Sunday, December 30, 2012

A Bite Of Rock And Roll History


One man’s rotten tooth is another man’s treasure.  That’s the case for one of Beatle John Lennon’s pearly whites -- actually an unhealthy brown molar covered with tartar.  The tooth was sold at auction last November for $31,000 to Canadian Dentist Michael Zuk.  Dr. Zuk is a collector of animal teeth and celebrity memorabilia, and jumped at the chance to purchase this unusual piece of rock and roll dental history.

The tooth’s tale goes back to 1968 when John Lennon, after visiting his dentist, gave the extracted tooth to his housekeeper asking her to dispose of it, “or better still, give it to your daughter as a souvenir.”  Instead, the housekeeper kept the tooth with her over the years, but last fall, at age 90, decided to let the valuable piece of oral history go to auction, even providing an affidavit to confirm its authenticity.

What does one do with an almost 70 year old rotted piece of history?  Dr. Zuk plans to have the tooth mounted for display in his office.  He also plans to loan it out to dentists, dental schools, and anyone else interested in showcasing it.  

If you have any questions or comments, please don’t hesitate to contact any of our dental team directly at office@wilmettedental.com.

Friday, December 21, 2012

The Ultimate Holiday Bling: Tooth Tattoos

(Courtesy Times of India) 
Want to be the talk of this year's holiday celebrations? Try a temporary “tooth tattoo.”

Though this unique form of self-expression has been around for more than a decade, tooth tattoos have recently come into fashion in Japan. Japanese girls preparing for a special occasion often have tooth tattoos applied, as well as matching nail art for a total “personal statement.”  And, like many other Japanese fads, trend spotters expect this one to quickly travel west.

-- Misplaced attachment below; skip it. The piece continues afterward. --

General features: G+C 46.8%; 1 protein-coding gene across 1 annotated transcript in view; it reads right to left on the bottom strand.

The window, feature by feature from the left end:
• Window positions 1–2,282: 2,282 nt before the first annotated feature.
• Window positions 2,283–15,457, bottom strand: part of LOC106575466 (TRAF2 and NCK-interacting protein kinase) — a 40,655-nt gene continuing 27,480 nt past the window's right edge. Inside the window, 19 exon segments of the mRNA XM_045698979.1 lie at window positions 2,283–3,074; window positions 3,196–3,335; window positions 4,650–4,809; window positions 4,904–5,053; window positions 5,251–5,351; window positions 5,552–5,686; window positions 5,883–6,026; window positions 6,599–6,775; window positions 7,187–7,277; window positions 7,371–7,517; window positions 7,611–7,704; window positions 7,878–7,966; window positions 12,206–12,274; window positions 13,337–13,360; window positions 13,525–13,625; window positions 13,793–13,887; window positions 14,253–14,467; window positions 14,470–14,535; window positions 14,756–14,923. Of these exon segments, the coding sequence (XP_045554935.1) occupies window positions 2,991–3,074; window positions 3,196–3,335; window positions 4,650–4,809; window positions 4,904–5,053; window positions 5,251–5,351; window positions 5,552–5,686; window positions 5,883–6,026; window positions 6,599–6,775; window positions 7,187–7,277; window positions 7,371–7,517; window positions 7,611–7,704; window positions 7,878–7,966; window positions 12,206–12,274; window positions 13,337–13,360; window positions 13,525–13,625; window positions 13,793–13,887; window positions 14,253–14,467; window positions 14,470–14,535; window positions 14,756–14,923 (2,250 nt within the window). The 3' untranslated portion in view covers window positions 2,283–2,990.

In fact, to celebrate the marriage of Kate Middleton and Prince William, a male plumber in England made headlines when he had tiny pictures of the royal couple tattooed temporarily onto his teeth.  

Temporary tooth tattoos are glued on to the teeth with a special water resistant adhesive that fixes to the tooth enamel.  The glue is strong enough to withstand eating and light brushing, yet gentle enough to not damage tooth enamel.  The tattoos only last a few days, and experts caution that they shouldn’t be used too often (teeth should get a “break” between tattoos).

Will the temporary tooth tattoo fad find its way to the North Shore?  That’s doubtful as most patients prefer to stick with clean, white teeth.  But some fads are irresistible.  (Ask to see old photos of me wearing striped bell bottoms back in the 70s!)   

If you are looking for a dentist in the Chicago area, Wilmette Dental is accepting new patients.  Feel free to call our office at 847-251-0085 or request an appointment online.

Wednesday, December 19, 2012

Stem Cells May Come From Your Mouth

These are endothelial cells derived by indirect lineage conversion from human fibroblasts (skin cells). Cell nuclei are in blue; proteins that are hallmarks of endothelial cells are green and red. (Credit: Image: Courtesy of the Salk Institute for Biological Studies)

Researchers in Japan working with dogs have recently been able to regenerate bone between canine parents and their offspring by grafting stem cells extracted from teeth and dental pulp.  This finding means that one day, stem cells used for a variety of medical purposes might possibly be obtained from oral sources.



While much more work needs to be done before dental stem cells can be used to promote new bone growth in humans, the study does highlight the promise of obtaining stem cells from unusual sources, such as teeth. 



It never ceases to amaze me how science is constantly connecting teeth and gums to new medical breakthroughs.  Dentistry is definitely an exciting field!